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Cover of British Archaeology Issue 64

Issue 64

April 2002



Anglo-Saxon 'planned town' revealed this month in Whitby

Mesolithic camp found at bottom of the Solent

Sacred pool ringed by toem poles in Scotland's ritual glen

Prehistoric bunker guards its secrets to the very end

Finds from Chester: an elephant's leg to Jupiter's face

In Brief


Guns of the Armada
Colin Martin on the results of excavating Armada wrecks

Invisible Vikings
Dawn Hadley on how the Danish settlers became English

Great sites
Peter Rowley-Conwy on the Neolithic house at Balbridie


On Roulston Scar, small finds, grave goods and boiled bones


George Lambrick on new developments at Stonehenge

Peter Ellis

Regular column


Dangerous Energy by Wayne Cocroft

Bloody Marsh by Peter Warner

Vernacular Buildings in a Changing World edited by Sarah Pearson & Bob Meeson

Dying for the Gods by Miranda Aldhouse Green

The Vikings in Wales by Mark Redknap

CBA update

favourite finds

Gwilym Hughes on a piece of Ming china found in Africa


ISSN 1357-4442

Editor Simon Denison

Peter Ellis

Mortimer Wheeler's best known line was that archaeologists dig up people not things. He meant that we ought to go beyond the object to consider the person who once used it - in other words use archaeology to get back to history.

Holding a Roman ear-scoop we should try to visualise whose ear it had last seen the inside of before its long lie-in. In my case, all Romans turn into Charles Laughton, medievals into Max von Sydow, and prehistorics into embarassed-looking extras from a bbc reconstruction of life at the time of Stonehenge, but there you go.

In fact archaeologists dig up things not people; and that's the whole point. Historians fool around with people and look where it gets them - down by the compost bin at the end of the garden path. The point is, people can't tell you very much. If we had someone from Avebury or Wharram Percy turn up on site, you can be sure that they would get the whole thing completely wrong. When you're living in a place for, at most, a blink-of-the-eye 70 year time span, i) you're not asking the right questions, and ii) you're not around long enough to work anything out.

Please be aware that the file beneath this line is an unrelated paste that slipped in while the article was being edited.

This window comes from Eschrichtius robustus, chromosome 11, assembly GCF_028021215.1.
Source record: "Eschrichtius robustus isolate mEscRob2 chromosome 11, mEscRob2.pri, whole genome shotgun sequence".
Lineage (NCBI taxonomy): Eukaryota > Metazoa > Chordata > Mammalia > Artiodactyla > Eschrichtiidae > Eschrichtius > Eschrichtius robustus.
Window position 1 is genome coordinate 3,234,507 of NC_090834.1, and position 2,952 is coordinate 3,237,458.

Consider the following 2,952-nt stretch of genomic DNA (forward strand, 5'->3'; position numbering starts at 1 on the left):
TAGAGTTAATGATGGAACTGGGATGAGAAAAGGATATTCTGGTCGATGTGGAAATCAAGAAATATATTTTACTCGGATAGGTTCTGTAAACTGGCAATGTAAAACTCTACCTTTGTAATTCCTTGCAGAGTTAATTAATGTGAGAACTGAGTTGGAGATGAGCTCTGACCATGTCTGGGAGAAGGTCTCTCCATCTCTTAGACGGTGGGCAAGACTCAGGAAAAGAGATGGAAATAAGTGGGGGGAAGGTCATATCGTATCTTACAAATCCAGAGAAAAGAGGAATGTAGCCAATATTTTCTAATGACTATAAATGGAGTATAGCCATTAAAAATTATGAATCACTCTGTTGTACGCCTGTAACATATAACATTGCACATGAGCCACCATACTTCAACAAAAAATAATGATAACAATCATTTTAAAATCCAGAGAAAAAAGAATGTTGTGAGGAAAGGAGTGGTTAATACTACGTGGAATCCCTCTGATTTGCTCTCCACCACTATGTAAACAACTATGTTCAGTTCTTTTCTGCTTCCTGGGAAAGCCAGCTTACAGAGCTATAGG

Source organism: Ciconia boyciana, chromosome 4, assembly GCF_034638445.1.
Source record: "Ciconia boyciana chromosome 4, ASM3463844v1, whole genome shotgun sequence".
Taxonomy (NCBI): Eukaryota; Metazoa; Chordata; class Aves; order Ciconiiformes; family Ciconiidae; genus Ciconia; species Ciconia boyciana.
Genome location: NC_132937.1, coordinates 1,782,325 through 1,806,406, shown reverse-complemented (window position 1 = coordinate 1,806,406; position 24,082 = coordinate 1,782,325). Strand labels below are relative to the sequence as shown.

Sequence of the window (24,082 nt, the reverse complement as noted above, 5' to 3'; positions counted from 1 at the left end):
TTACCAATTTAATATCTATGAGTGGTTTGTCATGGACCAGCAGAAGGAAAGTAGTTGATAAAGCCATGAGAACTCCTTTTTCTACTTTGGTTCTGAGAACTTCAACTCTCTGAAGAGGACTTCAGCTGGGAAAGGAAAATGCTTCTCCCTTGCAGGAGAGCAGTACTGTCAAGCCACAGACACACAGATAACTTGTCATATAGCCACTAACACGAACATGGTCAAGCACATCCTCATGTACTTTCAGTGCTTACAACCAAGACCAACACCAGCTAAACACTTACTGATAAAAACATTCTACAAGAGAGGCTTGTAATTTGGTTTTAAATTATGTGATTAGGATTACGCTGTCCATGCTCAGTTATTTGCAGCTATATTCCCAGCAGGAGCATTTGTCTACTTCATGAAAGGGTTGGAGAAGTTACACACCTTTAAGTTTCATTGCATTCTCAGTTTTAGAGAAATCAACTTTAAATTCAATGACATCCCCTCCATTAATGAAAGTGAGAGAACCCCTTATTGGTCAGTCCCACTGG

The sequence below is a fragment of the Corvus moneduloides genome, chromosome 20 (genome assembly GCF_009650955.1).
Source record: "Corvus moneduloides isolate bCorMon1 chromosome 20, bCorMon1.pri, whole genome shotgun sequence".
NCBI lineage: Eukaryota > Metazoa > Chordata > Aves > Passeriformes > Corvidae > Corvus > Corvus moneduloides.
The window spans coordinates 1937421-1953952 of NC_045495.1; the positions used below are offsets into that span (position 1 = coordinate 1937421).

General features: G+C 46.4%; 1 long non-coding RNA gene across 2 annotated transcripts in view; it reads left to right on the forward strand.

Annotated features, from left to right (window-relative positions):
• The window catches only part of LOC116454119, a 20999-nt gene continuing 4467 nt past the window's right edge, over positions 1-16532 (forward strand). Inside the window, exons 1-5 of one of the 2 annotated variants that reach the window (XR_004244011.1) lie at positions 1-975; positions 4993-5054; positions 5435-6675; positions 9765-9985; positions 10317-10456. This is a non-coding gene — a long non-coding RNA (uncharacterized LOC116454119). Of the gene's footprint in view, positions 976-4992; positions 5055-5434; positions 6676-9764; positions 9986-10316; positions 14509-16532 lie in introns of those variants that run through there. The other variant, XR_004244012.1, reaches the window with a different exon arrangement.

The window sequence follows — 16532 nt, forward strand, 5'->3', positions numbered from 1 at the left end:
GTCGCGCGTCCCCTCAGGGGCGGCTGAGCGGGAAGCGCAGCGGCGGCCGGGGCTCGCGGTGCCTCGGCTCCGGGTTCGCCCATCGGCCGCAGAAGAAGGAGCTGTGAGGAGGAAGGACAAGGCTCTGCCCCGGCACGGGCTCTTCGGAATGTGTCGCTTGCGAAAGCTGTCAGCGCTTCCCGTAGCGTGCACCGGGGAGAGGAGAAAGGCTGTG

If people were the main object of our inquiries, we'd run to a better line of questioning than the one we actually use on the people we dig up. What sex are you? What age are you? What was your last meal? and Have you broken any bones in your life? These are hardly big questions; definitely not worth exchanging your grave for a box in some museum basement. If you want to know more about a skeleton it will be the things buried with it that give you the answers.

When archaeologists question things, they do go through the tedious bit - What do you weigh? How much use have you had? - but they then go on to What influenced you? What are your relationships? What do you represent? and, at the bar during conferences, even What do you mean? To prove how central things are, we label our time frames after them (Iron Age, Stone Age, etc) not after the Kings and Queens of England like the historians so haplessly do.

The point is that people and things are inextricably linked, but people don't realise it. Only things can tell us what we want to know. Look, for example, at the period plans of a city that archaeologists use. There are the plan views, and there is the great time scale across centuries and millennia - neither of which was ever actually experienced by anyone living there. Yet the sequence presents a unique explanation of the city.

Or look at the different dates and types of coins on a Roman site across the four centuries of coin use. The total profile of these casually dropped and lost items can tell us whether the site was a town, a temple, a military base, or a villa. Weird eh?

Or what about distribution maps? The relative presence of pottery types across Britain tells us much more about life in the past than that Edwardus Stobartus or Norbertus Dentresanglus shipped the stuff. It can illustrate changing demand, changing fashion, and changing influences. In other words all the underlying meanings that the actual participants had no idea of.


The archaeological view can be taken further and used to portray humans as a transient background doing a little moving and shifting, while it is things which are the real agents. What changes over millennia is things first and people second. Those elaborate arrowheads alter through time because one thing leads to another, not because Human A summed up previous developments by Humans B, C and D and so produced change. And where is the memory of the past? It's certainly not in each forgetful individual, it's only doubtfully in a history book - it's actually in those things trapped behind glass at the museum.

Thus, in the end, that joke description of history turns out to be true. It really is one damn thing after another.

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